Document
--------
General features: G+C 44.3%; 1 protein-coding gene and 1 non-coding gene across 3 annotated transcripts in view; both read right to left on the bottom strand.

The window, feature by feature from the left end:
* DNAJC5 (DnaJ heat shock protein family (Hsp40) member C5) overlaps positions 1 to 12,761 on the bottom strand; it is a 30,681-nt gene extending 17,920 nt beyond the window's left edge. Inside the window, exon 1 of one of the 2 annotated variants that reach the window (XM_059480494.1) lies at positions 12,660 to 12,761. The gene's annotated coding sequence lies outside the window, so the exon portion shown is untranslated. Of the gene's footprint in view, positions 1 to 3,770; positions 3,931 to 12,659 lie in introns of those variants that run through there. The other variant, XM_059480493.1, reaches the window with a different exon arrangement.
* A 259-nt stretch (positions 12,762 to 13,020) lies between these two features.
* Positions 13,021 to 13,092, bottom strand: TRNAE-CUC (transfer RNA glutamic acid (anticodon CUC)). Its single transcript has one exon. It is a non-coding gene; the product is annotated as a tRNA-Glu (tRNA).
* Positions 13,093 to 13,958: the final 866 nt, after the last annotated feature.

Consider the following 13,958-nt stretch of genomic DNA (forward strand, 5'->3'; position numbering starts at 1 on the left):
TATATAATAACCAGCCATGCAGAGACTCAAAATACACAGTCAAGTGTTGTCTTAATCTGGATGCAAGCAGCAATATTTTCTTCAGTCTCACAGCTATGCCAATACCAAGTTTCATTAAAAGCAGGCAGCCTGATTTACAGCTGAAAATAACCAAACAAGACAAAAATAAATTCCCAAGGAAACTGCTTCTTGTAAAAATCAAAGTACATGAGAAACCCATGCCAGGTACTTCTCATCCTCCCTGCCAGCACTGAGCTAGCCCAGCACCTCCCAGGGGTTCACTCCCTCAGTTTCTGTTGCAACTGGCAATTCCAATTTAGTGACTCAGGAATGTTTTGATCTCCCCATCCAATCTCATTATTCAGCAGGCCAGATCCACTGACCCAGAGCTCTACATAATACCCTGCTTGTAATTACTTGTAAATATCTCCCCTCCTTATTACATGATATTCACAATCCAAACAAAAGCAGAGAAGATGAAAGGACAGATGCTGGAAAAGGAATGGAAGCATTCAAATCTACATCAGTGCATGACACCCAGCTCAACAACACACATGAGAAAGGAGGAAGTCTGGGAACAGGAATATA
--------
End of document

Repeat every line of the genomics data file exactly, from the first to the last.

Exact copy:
General features: G+C 44.3%; 1 protein-coding gene and 1 non-coding gene across 3 annotated transcripts in view; both read right to left on the bottom strand.

The window, feature by feature from the left end:
* DNAJC5 (DnaJ heat shock protein family (Hsp40) member C5) overlaps positions 1 to 12,761 on the bottom strand; it is a 30,681-nt gene extending 17,920 nt beyond the window's left edge. Inside the window, exon 1 of one of the 2 annotated variants that reach the window (XM_059480494.1) lies at positions 12,660 to 12,761. The gene's annotated coding sequence lies outside the window, so the exon portion shown is untranslated. Of the gene's footprint in view, positions 1 to 3,770; positions 3,931 to 12,659 lie in introns of those variants that run through there. The other variant, XM_059480493.1, reaches the window with a different exon arrangement.
* A 259-nt stretch (positions 12,762 to 13,020) lies between these two features.
* Positions 13,021 to 13,092, bottom strand: TRNAE-CUC (transfer RNA glutamic acid (anticodon CUC)). Its single transcript has one exon. It is a non-coding gene; the product is annotated as a tRNA-Glu (tRNA).
* Positions 13,093 to 13,958: the final 866 nt, after the last annotated feature.

Consider the following 13,958-nt stretch of genomic DNA (forward strand, 5'->3'; position numbering starts at 1 on the left):
TATATAATAACCAGCCATGCAGAGACTCAAAATACACAGTCAAGTGTTGTCTTAATCTGGATGCAAGCAGCAATATTTTCTTCAGTCTCACAGCTATGCCAATACCAAGTTTCATTAAAAGCAGGCAGCCTGATTTACAGCTGAAAATAACCAAACAAGACAAAAATAAATTCCCAAGGAAACTGCTTCTTGTAAAAATCAAAGTACATGAGAAACCCATGCCAGGTACTTCTCATCCTCCCTGCCAGCACTGAGCTAGCCCAGCACCTCCCAGGGGTTCACTCCCTCAGTTTCTGTTGCAACTGGCAATTCCAATTTAGTGACTCAGGAATGTTTTGATCTCCCCATCCAATCTCATTATTCAGCAGGCCAGATCCACTGACCCAGAGCTCTACATAATACCCTGCTTGTAATTACTTGTAAATATCTCCCCTCCTTATTACATGATATTCACAATCCAAACAAAAGCAGAGAAGATGAAAGGACAGATGCTGGAAAAGGAATGGAAGCATTCAAATCTACATCAGTGCATGACACCCAGCTCAACAACACACATGAGAAAGGAGGAAGTCTGGGAACAGGAATATA